Point Leo and Shoreham’s Beach Nesting Birds

Many of you will have noticed a number of roped fences and new signs informing you of the Red-capped Plovers and occasional Hooded Plovers that are nesting and raising chicks on the Point Leo and Shoreham beaches. In conjunction with BirdLife Australia, the friends of Hooded Plover group on the Mornington Peninsula have secured a Coastcare grant to establish a monitoring and management project for Red-capped Plovers. The project is supported and assisted by the Point Leo, Shoreham and Balnarring Foreshore Committees and their rangers.
Red-capped plover male (left) and female are shown below.

The Red-capped Plover is the smallest of our resident beach nesting birds and are often extremely difficult to see while foraging around the sea-grass mats that cover much of our Western Port Beaches. They generally lay 2 small eggs in a shallow sand nest on the open beach and rely on camouflage to protect them. After 28 day of incubation the chicks hatch and take a further 35 days before they can fly (fledge).

The nests and young chicks are extremely susceptible to inadvertent trampling and thus the need for fencing. Before the older chicks can fly they are referred to as ‘runners’ because they run to collect food and run to escape danger. At this age they are susceptible to being caught by inquisitive off–lead dogs with fatal consequence.

Although the Red-capped Plover is considered relatively common around Australia, it is not known if the populations are stable and there is still much to learn about their life cycle and behaviour. There has been a fear that with increasing beach usage, the breeding birds may be lost to our beaches thus the need for this project. Last year from 13 recorded nests at Point Leo we know of 15 chicks that hatched and 5 that survived to fledge. Is this a good result? We don’t know.

If you find a nest please email me on markleth1@bigpond.com or Rob Patrick on rob@farmingminds.com.au including details of date and location.

Mark Lethlean

Area Vegetation Pruning (AVP) Program – Shoreham and Point Leo

Sam Dellasanta with whom SCA has liaised with in reference to Byrnes road weed removal, kindly made contact to inform SCA that residents would be notified of this pruning program. Notification of the SCA and residents is appreciated since previous pruning in other villages and parts of Shoreham has been carried out without residents being informed and the scale of the pruning has been considered by many to be unacceptable.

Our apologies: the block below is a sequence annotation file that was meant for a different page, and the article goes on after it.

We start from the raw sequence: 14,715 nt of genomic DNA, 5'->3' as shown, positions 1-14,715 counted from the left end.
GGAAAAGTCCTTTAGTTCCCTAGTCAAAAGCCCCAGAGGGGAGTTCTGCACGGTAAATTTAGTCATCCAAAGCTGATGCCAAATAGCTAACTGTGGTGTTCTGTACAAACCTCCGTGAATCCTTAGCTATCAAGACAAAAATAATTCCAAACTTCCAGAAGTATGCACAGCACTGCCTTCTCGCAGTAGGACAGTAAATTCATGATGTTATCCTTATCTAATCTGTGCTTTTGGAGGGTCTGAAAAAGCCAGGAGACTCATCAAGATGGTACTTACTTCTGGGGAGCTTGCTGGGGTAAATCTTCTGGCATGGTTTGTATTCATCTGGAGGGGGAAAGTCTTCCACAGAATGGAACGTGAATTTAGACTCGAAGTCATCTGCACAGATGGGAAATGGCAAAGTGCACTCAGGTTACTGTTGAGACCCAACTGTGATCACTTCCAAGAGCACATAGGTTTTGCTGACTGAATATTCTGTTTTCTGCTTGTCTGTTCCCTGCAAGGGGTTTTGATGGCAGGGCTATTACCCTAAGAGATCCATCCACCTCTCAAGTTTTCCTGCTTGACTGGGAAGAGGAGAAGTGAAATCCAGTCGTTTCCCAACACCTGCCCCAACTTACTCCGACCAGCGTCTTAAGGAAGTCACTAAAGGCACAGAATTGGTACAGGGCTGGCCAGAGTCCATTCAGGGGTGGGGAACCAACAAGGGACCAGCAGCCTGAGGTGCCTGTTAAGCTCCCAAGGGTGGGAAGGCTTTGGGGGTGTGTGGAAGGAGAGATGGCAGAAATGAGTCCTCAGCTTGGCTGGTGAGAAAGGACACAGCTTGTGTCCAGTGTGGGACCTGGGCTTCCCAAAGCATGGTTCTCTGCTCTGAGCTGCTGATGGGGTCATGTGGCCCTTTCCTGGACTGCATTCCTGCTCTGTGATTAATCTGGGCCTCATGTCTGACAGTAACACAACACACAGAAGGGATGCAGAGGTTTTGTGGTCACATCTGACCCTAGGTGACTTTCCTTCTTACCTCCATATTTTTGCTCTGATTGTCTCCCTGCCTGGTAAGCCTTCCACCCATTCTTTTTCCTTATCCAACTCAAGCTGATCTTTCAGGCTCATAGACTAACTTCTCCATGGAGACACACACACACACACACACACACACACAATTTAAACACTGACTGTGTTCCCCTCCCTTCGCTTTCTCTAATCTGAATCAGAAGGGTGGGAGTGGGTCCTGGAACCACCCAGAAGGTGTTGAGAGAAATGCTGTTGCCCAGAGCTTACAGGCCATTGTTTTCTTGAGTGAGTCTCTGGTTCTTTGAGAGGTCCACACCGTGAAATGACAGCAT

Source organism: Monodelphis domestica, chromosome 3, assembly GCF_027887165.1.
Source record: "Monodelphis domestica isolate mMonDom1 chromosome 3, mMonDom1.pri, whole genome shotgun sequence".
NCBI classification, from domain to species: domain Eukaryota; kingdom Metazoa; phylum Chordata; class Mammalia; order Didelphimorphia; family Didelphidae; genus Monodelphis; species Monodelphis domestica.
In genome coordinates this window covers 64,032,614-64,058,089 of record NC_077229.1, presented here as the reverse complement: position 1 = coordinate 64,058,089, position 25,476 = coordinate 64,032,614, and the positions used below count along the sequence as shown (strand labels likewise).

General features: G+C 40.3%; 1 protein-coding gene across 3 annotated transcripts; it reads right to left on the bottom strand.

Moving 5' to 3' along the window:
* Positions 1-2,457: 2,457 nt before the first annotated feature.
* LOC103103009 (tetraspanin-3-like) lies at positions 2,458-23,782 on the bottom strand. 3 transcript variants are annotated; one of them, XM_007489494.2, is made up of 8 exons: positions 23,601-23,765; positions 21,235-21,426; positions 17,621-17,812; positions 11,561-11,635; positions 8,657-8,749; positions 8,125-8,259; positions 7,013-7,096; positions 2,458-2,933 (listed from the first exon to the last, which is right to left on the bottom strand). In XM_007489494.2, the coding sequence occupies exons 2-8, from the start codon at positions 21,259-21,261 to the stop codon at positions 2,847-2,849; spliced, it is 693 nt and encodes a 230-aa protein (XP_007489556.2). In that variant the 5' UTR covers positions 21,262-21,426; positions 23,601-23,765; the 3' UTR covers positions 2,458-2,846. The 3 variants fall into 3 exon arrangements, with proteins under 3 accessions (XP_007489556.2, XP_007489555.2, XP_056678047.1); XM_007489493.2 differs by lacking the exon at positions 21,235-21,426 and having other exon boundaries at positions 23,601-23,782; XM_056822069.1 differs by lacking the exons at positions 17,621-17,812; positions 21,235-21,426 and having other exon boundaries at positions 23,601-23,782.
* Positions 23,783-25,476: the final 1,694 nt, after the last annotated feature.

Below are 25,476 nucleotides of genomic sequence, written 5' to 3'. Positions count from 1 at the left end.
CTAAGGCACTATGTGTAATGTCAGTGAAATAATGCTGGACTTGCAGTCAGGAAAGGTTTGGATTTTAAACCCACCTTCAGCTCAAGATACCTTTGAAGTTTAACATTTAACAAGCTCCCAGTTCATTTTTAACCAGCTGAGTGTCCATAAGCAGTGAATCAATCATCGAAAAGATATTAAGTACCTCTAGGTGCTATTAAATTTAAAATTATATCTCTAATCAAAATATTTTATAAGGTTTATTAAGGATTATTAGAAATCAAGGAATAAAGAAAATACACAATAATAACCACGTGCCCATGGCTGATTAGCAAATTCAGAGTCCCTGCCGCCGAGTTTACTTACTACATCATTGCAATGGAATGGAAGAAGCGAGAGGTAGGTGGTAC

SCA is to have a meeting with Steven Hosking of the company contracted to carry out the work. He is happy to meet any residents on site if they have concerns as to trees being pruned in their street.

Please contact Sue Boggan – sueboggan1@gmail.com or 5989 8501 if you have any concerns about roadside pruning.

Return of Migratory Shorebirds - September 2016

With the end of the breeding season in the tundra of eastern Siberia, Red-necked Stint have recently arrived on Point Leo beach. A flock in excess of 100 can be viewed along the surf beach, with a few still displaying their distinctive breeding plumage that gives the bird its name. This is the smallest common wader to visit Australia, weighing a mere 30 gm. It undertakes an epic 10,000 km return trip.

100 years ago - 11 August 2016

A small ceremony was held at the Shoreham Hall to mark 100 years since the death of Private Henry Tuck at Pozières on 11th August 1916.  Ann Lorkin read from the an obituary poem by his father, also Henry Tuck.  Private Tuck's great-nephew, Christie Johnstone, raised the flag from half mast and then placed a small wreath next to the plaque on Byrnes Road commemorating Private Tuck's death. 

Automatic External Defibrillator (AED) now at the Shoreham Post Office

The Shoreham Community Association thanks the Balnarring & District Community Bank for supplying an Automatic External Defibrillator (AED) in Shoreham. Application for sponsorship from the Bendigo Bank was made late last year by the SCA to provide an AED for the Shoreham area. This has now been installed at the entrance to the Shoreham Post Office. It is contained in an alarmed cabinet that can be opened by anyone needing to use it in an emergency.

Defibrillators like these have been shown to help save lives, particularly in the event of someone having a heart attack.  They can be used to help keep a heart beating while a person is waiting for an Ambulance to arrive. As an ambulance could take over 30 minutes to get to Shoreham the rapid use of the AED could therefore be a lifesaver. In the event of an emergency the first step of course would be to dial "000" which would get professional help on the way.  The next step would be to obtain the AED from the cabinet at the Shoreham Post Office and to connect it to the patient. The AED comes with a verbal instruction that talks the user through what to do while waiting for the ambulance. The AED will automatically do what is required for the patient - hence its name an "automatic external defibrillator".

Bendigo Bank has also installed defibrillators at the following locations: 

  • Ritchie's IGA Balnarring
  • Westernport Yacht Club
  • Balnarring Foreshore Ranger's Office
  • Pt Leo Foreshore Ranger's Office (24 hour access)
  • Flinders Yacht Club
  • Balnarring & District Community Bank (24 hour access)
  • Balnarring CFA
  • Somers Caravan Park - co-sponsored with Somers Primary School (24 hour access)
  • Flinders General Store - co-sponsored with Flinders District Lions Club (24 hour access) AND now
  • Shoreham Post Office (24 hour access)